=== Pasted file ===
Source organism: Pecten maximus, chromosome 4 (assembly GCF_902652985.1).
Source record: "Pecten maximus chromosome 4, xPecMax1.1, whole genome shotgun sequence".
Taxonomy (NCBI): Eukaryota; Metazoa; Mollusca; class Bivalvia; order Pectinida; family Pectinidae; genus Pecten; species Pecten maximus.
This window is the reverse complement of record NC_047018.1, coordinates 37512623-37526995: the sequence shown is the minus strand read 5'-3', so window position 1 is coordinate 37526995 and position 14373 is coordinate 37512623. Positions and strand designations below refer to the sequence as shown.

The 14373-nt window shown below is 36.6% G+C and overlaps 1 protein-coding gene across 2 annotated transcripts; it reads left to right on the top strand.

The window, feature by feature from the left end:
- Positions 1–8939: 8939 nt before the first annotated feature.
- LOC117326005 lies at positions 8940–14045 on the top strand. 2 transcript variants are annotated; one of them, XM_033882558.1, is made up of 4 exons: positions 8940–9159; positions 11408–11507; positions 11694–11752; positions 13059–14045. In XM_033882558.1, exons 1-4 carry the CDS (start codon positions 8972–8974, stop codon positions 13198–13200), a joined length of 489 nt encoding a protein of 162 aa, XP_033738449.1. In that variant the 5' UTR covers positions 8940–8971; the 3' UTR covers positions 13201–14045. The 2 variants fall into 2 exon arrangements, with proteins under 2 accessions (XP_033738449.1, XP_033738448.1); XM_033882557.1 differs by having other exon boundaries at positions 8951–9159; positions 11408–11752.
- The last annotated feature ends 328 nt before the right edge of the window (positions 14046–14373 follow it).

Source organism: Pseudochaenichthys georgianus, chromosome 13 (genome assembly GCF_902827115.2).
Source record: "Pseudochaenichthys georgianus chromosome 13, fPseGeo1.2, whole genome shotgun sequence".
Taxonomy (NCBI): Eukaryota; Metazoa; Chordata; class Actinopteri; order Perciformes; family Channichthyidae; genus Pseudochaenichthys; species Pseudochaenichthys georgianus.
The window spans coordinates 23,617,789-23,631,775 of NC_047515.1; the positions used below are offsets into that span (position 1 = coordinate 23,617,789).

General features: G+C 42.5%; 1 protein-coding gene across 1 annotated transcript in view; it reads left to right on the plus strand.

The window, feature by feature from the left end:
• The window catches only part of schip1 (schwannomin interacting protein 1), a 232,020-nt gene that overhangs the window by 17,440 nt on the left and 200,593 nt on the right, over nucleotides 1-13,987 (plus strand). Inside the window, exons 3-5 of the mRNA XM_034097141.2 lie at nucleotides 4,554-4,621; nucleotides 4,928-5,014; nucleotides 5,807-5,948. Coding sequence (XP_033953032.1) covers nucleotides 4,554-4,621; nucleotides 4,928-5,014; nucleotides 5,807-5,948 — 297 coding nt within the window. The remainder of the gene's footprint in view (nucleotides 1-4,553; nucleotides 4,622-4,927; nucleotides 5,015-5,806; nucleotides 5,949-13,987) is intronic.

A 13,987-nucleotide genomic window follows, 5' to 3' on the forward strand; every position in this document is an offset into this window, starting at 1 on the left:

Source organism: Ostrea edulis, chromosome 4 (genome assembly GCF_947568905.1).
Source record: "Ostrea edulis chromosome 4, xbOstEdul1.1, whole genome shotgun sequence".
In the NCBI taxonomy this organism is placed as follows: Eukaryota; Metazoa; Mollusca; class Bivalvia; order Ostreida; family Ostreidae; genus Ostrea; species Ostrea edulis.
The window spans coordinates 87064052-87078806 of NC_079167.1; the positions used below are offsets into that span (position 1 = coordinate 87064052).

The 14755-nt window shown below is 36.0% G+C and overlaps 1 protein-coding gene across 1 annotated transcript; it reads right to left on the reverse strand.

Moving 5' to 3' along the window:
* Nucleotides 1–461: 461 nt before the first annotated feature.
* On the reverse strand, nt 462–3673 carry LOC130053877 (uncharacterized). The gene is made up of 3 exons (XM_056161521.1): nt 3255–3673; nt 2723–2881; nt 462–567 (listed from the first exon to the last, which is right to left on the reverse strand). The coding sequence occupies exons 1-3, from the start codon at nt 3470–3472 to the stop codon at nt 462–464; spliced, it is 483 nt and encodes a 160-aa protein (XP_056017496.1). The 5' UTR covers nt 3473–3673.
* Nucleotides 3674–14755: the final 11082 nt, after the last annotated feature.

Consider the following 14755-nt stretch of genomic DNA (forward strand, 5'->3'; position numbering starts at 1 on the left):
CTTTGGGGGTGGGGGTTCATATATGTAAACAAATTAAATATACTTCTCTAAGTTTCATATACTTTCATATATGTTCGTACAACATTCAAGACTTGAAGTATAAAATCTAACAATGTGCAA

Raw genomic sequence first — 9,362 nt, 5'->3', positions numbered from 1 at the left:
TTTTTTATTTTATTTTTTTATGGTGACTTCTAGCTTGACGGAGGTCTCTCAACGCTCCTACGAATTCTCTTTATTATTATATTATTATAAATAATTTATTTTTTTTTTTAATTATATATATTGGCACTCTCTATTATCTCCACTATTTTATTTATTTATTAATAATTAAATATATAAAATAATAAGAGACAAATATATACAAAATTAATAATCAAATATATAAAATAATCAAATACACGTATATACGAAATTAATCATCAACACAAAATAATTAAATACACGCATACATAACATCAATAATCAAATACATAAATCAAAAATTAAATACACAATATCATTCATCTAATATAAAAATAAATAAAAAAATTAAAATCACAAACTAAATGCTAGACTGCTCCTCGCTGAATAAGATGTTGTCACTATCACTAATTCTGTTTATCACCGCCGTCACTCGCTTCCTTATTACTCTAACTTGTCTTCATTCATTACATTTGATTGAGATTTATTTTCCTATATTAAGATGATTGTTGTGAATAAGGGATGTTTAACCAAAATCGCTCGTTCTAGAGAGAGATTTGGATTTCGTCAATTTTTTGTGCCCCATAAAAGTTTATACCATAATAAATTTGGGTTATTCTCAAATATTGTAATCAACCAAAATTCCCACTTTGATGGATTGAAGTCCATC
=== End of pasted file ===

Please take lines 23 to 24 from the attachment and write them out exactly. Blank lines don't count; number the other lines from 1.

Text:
Moving 5' to 3' along the window:
* Nucleotides 1–461: 461 nt before the first annotated feature.